by: Josh Bryant
Peter Edgette, blasting up 600
Bench press leg drive is discussed in strength circles like a secret cure-all potion that only the elite have access to and yet refuse to share it with the meager masses.
Hang around any Twatwaffle Fitness, Inc. long enough, read muscle mags or just log onto Instagram and you will soon be enlightened to the fact that the fitness industry is void of any moderation.
Because bench press leg drive is powerlifting’s elusive purple unicorn, extremism is amplified—one camp claims leg drive turns bench press poodles into pit bulls and the other claims it’s as potent as near beer.
The truth is, your body is one complete system and the bench press is a full body lift. But still, leg drive won’t turn a bench-pressing Pee-Wee Herman into Jeremy Hoornstra but it can help you lift more and do so safely!
*Julius Maddox has eclipsed 700 in the bench press, in part, by optimizing leg drive
Great technique in the bench press starts with set-up, hence finding the proper rack height, keeping a tight upper back, setting feet and having proper hand and wrist position. While bench pressing, numerous lifters overlook their foot position, but the right foot position will insure stability and allow for maximal leg drive. Case and point, you can’t bench press as much weight with your feet in the air, just ask any 90s bodybuilder.
Your stance width is a personal preference in the bench press. With that in mind, usually the closer the foot stance the easier it is to lift your butt off the bench; in a powerlifting meet, this is a rules infraction and nullifies the lift and then Richards Simmons is out bench pressing your big, fat goose egg!
Put your shins in a near vertical position with your feet flat on the ground to bench press, the exception being if you have an extreme arch then you can set your feet way back and go up on your toes; in this position, you are trading maximal leg drive for a big arch and for advanced lifters that can do more this way—keep on trucking.
Once footing is established, you don’t just press your feet straight into the ground and do a hip thrust or your ass will shoot up in the air, you actually cue yourself to spread outward (like many folks do in the squat) and drive your toes into the front of your shoes as you press the barbell up. I do not like to over cue but this might best be understood by imagining doing a leg extension while your feet are flat and you continue to spread the floor, this will extend your hips without further extending your lumbar spine, which in turn, causes your butt to rise and results in no lift.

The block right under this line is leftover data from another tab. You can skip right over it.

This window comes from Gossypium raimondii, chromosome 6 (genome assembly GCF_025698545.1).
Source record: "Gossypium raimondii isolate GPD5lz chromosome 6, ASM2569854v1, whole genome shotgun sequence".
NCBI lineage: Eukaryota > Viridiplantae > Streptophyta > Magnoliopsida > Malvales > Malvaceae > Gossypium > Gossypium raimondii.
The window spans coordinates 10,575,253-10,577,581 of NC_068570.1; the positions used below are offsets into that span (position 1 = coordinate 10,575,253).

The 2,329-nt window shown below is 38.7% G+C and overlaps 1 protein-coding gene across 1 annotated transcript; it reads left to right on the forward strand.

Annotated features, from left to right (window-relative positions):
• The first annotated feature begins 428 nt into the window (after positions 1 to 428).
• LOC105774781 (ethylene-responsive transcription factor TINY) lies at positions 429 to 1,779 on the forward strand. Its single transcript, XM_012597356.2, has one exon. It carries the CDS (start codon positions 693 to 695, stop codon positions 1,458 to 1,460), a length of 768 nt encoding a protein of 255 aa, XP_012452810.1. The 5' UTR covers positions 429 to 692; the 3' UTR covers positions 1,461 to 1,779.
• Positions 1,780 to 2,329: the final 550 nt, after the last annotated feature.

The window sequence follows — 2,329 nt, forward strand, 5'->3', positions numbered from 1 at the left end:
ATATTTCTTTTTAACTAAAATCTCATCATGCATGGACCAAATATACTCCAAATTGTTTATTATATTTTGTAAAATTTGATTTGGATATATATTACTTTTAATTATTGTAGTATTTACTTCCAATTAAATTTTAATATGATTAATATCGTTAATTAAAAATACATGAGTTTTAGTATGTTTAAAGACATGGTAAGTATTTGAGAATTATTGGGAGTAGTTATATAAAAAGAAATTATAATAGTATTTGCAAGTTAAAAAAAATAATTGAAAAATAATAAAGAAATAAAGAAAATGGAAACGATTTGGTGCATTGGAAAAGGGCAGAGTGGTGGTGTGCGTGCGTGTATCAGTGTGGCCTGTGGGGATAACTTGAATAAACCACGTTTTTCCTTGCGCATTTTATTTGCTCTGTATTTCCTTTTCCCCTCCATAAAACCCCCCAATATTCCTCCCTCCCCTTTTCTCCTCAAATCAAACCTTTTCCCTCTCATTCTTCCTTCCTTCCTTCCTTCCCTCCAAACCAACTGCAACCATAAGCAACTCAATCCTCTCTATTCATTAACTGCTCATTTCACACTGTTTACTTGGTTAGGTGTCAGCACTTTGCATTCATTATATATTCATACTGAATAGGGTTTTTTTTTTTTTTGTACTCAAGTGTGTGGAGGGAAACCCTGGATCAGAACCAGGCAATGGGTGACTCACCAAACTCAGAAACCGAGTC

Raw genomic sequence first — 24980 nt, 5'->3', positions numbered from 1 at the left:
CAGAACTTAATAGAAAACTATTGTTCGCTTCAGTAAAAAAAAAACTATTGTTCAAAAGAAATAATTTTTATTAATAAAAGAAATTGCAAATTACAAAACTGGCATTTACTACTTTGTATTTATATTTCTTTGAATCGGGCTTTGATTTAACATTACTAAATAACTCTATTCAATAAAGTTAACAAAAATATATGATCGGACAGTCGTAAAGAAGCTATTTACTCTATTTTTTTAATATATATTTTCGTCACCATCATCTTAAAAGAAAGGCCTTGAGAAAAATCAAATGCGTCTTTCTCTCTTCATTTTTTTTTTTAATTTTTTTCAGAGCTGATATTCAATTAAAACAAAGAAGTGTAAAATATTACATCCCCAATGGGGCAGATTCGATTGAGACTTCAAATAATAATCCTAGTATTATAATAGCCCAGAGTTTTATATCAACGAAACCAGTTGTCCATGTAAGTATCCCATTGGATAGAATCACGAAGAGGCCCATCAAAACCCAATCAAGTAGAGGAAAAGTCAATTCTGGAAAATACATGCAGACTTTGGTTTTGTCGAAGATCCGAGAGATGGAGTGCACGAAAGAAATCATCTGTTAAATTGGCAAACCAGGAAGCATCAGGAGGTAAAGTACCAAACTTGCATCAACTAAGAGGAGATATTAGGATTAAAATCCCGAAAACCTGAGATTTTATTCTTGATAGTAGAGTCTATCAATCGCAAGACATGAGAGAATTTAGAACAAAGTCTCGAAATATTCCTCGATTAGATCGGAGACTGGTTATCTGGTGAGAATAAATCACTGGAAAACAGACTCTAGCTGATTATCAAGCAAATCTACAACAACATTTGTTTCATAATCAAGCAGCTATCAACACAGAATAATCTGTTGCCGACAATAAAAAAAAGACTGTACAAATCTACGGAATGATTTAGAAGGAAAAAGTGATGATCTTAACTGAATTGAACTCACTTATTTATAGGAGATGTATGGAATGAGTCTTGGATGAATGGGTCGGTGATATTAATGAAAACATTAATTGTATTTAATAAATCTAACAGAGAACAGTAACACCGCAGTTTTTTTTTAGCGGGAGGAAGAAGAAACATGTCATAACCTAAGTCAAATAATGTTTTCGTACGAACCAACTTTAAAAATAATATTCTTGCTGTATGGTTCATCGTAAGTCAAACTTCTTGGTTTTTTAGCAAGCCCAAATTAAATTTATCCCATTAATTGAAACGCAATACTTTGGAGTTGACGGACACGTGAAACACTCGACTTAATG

Remember, the bench press bar path is a j-curve, NOT A STRAIGHT LINE! Executing leg drive in the described manner matches this bar path. Because you are initiating force backward and upward you are complementing the ideal bar path. Since your upper back is tight and dug into the bench, you won’t go backward.
Strong leg drive kindles tightness in the bench press and propels the initial drive of the barbell off the chest, this is huge because of the bench press’ ascending strength curve, meaning the muscle tension required decreases throughout the range of motion so it will typically feel easier as you get near the end of the range of motion.
Once the barbell is moved the first couple inches off the chest with the aid of leg drive, the bar will travel over the strongest pressing muscles in the j-curve fashion which allows the chest, shoulders and triceps to synergistically work together and you to press some heavy pig iron!
The way to Carnegie hall is practice, practice and more practice!
The formula to maximize leg drive in the bench press is the same. Practice how you play, use pauses in training like a meet and use your leg drive to blast your bench press to a new level!
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